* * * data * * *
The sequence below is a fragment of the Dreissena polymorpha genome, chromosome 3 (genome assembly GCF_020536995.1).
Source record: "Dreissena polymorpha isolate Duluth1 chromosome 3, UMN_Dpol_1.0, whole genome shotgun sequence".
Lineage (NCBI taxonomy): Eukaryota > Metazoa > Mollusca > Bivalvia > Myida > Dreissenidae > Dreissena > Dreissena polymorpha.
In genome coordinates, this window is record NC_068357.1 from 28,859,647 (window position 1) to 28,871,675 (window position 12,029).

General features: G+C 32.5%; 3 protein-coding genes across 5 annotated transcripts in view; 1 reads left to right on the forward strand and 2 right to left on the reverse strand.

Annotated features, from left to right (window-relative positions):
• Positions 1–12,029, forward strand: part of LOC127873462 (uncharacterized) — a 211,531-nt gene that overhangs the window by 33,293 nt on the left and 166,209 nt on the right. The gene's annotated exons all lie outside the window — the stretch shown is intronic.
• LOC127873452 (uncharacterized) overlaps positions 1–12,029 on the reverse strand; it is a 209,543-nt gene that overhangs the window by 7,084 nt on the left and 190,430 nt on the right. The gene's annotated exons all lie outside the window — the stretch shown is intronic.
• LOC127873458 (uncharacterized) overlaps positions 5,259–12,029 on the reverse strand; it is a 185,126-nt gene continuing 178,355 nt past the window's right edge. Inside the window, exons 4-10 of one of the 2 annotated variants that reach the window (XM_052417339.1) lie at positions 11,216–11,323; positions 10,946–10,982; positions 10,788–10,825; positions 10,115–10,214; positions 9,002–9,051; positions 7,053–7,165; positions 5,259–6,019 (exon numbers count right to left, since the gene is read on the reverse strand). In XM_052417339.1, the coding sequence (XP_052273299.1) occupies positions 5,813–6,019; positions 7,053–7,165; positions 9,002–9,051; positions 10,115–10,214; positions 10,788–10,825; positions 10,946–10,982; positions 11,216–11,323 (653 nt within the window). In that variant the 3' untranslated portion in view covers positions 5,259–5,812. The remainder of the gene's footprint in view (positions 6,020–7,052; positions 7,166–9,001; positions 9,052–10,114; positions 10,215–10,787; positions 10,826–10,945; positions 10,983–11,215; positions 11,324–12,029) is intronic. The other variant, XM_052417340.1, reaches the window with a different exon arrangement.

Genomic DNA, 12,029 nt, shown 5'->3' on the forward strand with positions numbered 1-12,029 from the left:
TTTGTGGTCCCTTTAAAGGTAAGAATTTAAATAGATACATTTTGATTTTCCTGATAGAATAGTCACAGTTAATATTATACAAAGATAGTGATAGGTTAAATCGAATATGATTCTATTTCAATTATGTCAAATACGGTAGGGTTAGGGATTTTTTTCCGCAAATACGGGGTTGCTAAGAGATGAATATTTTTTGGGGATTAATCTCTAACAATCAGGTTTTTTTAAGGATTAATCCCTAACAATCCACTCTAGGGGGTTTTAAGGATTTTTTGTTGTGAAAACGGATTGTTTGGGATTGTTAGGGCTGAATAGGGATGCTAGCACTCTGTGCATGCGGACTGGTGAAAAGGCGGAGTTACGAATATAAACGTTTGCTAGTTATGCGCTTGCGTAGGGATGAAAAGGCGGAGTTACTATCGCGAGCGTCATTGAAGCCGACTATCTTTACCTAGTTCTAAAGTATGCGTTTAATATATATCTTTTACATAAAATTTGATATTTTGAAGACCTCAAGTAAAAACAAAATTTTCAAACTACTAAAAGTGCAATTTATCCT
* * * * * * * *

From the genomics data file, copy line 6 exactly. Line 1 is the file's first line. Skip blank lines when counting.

Annotated features, from left to right (window-relative positions):